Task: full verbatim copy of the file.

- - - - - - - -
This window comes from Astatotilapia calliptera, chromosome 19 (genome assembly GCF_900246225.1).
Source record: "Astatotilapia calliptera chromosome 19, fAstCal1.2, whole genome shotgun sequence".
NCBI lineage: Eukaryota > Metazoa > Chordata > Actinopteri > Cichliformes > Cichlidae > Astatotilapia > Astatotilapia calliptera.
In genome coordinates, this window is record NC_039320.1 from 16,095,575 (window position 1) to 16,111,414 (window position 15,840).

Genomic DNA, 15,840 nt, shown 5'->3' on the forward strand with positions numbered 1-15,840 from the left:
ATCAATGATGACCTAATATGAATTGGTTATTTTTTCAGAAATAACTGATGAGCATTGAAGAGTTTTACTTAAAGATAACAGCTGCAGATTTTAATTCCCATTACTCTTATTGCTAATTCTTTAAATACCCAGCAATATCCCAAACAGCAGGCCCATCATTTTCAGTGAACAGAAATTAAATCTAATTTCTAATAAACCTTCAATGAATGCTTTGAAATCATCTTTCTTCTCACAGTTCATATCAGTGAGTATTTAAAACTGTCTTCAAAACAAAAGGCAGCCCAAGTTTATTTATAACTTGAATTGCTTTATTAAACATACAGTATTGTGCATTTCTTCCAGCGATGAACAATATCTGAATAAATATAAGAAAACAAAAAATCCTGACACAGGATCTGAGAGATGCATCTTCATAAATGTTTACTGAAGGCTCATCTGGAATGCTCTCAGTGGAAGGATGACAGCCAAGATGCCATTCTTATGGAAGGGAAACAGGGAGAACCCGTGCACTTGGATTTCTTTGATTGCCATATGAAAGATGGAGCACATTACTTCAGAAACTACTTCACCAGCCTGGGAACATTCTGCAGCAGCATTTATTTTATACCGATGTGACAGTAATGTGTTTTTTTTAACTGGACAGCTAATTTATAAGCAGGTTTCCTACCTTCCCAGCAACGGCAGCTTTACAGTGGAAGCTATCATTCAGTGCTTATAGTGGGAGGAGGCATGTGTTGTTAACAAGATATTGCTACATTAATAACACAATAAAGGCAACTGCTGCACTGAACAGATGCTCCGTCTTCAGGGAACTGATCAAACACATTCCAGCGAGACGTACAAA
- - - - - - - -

This window comes from Astatotilapia calliptera, chromosome 19 (genome assembly GCF_900246225.1).
Source record: "Astatotilapia calliptera chromosome 19, fAstCal1.2, whole genome shotgun sequence".
NCBI lineage: Eukaryota > Metazoa > Chordata > Actinopteri > Cichliformes > Cichlidae > Astatotilapia > Astatotilapia calliptera.
In genome coordinates, this window is record NC_039320.1 from 16,095,575 (window position 1) to 16,111,414 (window position 15,840).

Genomic DNA, 15,840 nt, shown 5'->3' on the forward strand with positions numbered 1-15,840 from the left:
ATCAATGATGACCTAATATGAATTGGTTATTTTTTCAGAAATAACTGATGAGCATTGAAGAGTTTTACTTAAAGATAACAGCTGCAGATTTTAATTCCCATTACTCTTATTGCTAATTCTTTAAATACCCAGCAATATCCCAAACAGCAGGCCCATCATTTTCAGTGAACAGAAATTAAATCTAATTTCTAATAAACCTTCAATGAATGCTTTGAAATCATCTTTCTTCTCACAGTTCATATCAGTGAGTATTTAAAACTGTCTTCAAAACAAAAGGCAGCCCAAGTTTATTTATAACTTGAATTGCTTTATTAAACATACAGTATTGTGCATTTCTTCCAGCGATGAACAATATCTGAATAAATATAAGAAAACAAAAAATCCTGACACAGGATCTGAGAGATGCATCTTCATAAATGTTTACTGAAGGCTCATCTGGAATGCTCTCAGTGGAAGGATGACAGCCAAGATGCCATTCTTATGGAAGGGAAACAGGGAGAACCCGTGCACTTGGATTTCTTTGATTGCCATATGAAAGATGGAGCACATTACTTCAGAAACTACTTCACCAGCCTGGGAACATTCTGCAGCAGCATTTATTTTATACCGATGTGACAGTAATGTGTTTTTTTTAACTGGACAGCTAATTTATAAGCAGGTTTCCTACCTTCCCAGCAACGGCAGCTTTACAGTGGAAGCTATCATTCAGTGCTTATAGTGGGAGGAGGCATGTGTTGTTAACAAGATATTGCTACATTAATAACACAATAAAGGCAACTGCTGCACTGAACAGATGCTCCGTCTTCAGGGAACTGATCAAACACATTCCAGCGAGACGTACAAA